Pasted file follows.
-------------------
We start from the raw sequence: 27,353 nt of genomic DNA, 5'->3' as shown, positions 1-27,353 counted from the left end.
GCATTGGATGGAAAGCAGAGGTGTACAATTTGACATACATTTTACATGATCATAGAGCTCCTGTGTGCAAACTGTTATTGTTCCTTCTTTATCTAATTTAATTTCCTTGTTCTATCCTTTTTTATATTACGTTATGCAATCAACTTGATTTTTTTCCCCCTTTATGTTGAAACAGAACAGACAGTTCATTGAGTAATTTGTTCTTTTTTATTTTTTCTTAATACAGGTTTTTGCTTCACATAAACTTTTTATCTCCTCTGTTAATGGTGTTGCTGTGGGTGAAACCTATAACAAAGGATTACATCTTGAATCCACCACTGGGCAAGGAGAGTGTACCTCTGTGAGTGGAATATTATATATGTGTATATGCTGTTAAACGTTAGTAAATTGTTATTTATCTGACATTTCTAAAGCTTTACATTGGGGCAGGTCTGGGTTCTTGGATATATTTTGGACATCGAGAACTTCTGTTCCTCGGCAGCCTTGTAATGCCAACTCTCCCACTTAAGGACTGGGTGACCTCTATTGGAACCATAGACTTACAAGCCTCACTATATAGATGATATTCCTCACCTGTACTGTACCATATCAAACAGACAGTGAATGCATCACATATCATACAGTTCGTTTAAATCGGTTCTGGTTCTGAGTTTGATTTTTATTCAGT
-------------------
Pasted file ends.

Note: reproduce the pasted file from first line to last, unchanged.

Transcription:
We start from the raw sequence: 27,353 nt of genomic DNA, 5'->3' as shown, positions 1-27,353 counted from the left end.
GCATTGGATGGAAAGCAGAGGTGTACAATTTGACATACATTTTACATGATCATAGAGCTCCTGTGTGCAAACTGTTATTGTTCCTTCTTTATCTAATTTAATTTCCTTGTTCTATCCTTTTTTATATTACGTTATGCAATCAACTTGATTTTTTTCCCCCTTTATGTTGAAACAGAACAGACAGTTCATTGAGTAATTTGTTCTTTTTTATTTTTTCTTAATACAGGTTTTTGCTTCACATAAACTTTTTATCTCCTCTGTTAATGGTGTTGCTGTGGGTGAAACCTATAACAAAGGATTACATCTTGAATCCACCACTGGGCAAGGAGAGTGTACCTCTGTGAGTGGAATATTATATATGTGTATATGCTGTTAAACGTTAGTAAATTGTTATTTATCTGACATTTCTAAAGCTTTACATTGGGGCAGGTCTGGGTTCTTGGATATATTTTGGACATCGAGAACTTCTGTTCCTCGGCAGCCTTGTAATGCCAACTCTCCCACTTAAGGACTGGGTGACCTCTATTGGAACCATAGACTTACAAGCCTCACTATATAGATGATATTCCTCACCTGTACTGTACCATATCAAACAGACAGTGAATGCATCACATATCATACAGTTCGTTTAAATCGGTTCTGGTTCTGAGTTTGATTTTTATTCAGT